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Film Theory: Transformers - GOOD Science, BAD Movies!

May 29, 2021
Do you know who I sympathize with the most in the Teasformer


? People who bought a car that turned out to be a transformer. Imagine you want to go to work, but your car turns into an alien robot and flies away. Okay... So it's twenty-eight thousand dollars for the sharks. Optimus, the least you can do is call an Uber for them. Hello internet, welcome to Film Theory! The show with a Ph.D. in movie details. I don't know what you think, but from time to time I realize that the future is here NOW! Okay, so it may not be the future everyone predicted.
film theory transformers   good science bad movies
I'm still waiting for the Back to the Future hoverboard, holographic clothing, and a self-drying jacket. But it makes me curious about the other things that are to come. It's actually hard to rule anything out right now. Even the weirdest things we see in the


, the Man in Black memory erasers, if the CIA doesn't have them yet, I bet they're into something like that. Willy Wonka's Eternal Magic Balls, YES PLEASE! And the


? Self-aware robots that, on their own, can change shape depending on the situation. That is a big task. Those things are impossible, right? It's okay, but I'm making a video about it.
film theory transformers   good science bad movies

More Interesting Facts About,

film theory transformers good science bad movies...

So... Hmmmm... I hear what you're saying, 'MatPat, you've gone too far! Robotics have made great strides in recent years, but Transformers defy the laws of physics, buttmunch. *an insult to someone with no real meaning according to Urban Dictionary* Well, that's what I'd say, hypothetical critic; words can hurt, even words like "buttmunch." A word that no one has used since they were nine years old! But also that I'm not saying that in five years Optimus Prime will land on Earth and decapitate the Decepticons, I'm saying that the technology we have now makes Transformers more fact than fiction.
film theory transformers   good science bad movies
Especially when you look at what these automatic giants are made of. Which is a


bridge to the question: What are they really made of? Okay, so it turns out that the sources say a lot of different things. The Transformers have four different origin stories. Whether you're talking about the original Marvel comics, the original TV show, the UK version, or the live-action movies, the franchise is exhausting! And don't even get me started on Beast Wars! Man, I love that show! To me, Megatron will always be a cute purple T-rex. So if the conflicting stories weren't enough, they all use words like: 'Quintesson' (sorry no idea) and 'Cube Creationism' Just so you know this is a serious story.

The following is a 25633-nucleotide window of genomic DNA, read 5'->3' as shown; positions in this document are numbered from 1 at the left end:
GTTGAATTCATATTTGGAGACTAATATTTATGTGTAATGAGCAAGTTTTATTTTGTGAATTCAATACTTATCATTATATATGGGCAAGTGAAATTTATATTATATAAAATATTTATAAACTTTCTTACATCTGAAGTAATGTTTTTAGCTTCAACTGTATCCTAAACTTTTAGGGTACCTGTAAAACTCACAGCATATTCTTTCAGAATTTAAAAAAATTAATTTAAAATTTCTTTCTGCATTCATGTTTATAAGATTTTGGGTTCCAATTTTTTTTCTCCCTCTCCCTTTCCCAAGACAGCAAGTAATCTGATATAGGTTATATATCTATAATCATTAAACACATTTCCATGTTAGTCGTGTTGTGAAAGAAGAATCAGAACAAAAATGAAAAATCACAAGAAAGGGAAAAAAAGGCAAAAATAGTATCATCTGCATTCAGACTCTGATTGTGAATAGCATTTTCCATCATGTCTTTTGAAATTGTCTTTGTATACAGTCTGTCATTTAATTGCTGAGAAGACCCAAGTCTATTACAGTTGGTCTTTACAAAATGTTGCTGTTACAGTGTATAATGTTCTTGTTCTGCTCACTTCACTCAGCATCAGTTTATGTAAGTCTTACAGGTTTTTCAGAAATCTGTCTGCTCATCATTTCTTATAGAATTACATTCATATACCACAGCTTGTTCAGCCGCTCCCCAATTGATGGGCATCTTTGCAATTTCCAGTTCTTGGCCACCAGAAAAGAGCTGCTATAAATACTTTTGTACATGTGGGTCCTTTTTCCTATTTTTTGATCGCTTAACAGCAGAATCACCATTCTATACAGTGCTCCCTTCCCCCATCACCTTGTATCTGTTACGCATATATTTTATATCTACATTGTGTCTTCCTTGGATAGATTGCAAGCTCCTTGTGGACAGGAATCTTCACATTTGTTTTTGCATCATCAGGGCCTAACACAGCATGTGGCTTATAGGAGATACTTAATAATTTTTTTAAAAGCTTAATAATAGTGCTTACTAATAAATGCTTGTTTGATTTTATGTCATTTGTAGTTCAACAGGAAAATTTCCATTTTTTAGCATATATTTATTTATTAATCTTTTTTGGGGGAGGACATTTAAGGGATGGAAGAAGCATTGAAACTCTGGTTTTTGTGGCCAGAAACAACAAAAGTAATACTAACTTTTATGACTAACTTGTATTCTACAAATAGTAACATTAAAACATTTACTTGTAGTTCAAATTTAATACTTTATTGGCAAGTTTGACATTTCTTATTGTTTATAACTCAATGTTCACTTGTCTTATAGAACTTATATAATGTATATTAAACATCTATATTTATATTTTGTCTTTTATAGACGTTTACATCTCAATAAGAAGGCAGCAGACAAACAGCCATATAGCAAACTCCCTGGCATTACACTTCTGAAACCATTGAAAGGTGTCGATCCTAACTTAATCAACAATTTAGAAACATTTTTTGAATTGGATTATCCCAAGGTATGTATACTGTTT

film theory transformers   good science bad movies
But when you look at what they're made of, all the origin stories basically agree that Transformers are made of metal and actually mechanical. Which means that instead of surviving on food and water, they need the right kind of fuel. So... Thanks, Captain Obvious... Mechanical monsters are made of metal. can you be a little more specific? Well, we get most of our information about the chemistry of the Transformers, on a molecular level, from the movies. More specifically, the movie 'The Age of Extinction'. They even take the time to name the Transformers material: 'Tranfornium' Yeah, SUPER creative there...
If only you had spent as much time building your fictional world as you did exploring the laws of relationships with minors. This is illegal, she is underage! We are protected by the laws of Romeo and Juliet. We have an existing youth registration status two seven zero five - three Romeo and Juliet you say? And with that knowledge... Yes, yes, I know. It's painful to go to a Michael Bay movie. Michael Bay's Transformers movies are unwatchable and offensive, and they take a lot of creative liberties with the Transformers story. "His vocal processors were damaged in the fight." But the fact is, the movies give us the most concrete scientific clues as to what Transformers are made of.
So if we want to see the real world technology behind these things, this is the best route to take. So this


will focus on Tranfornium and from there we'll see how close we are to making our own Optimus Prime. And the fact is, the technology here is really cool, so let's be nice to each other in the name of


. Well? Well. In the movie 'Age of Extinction', humanity has grown tired of alien robots destroying their cities when they fight each other. Then the government begins an attempt to create their own Transformers. Scientists crack the code needed to work with transfornium and BOOM!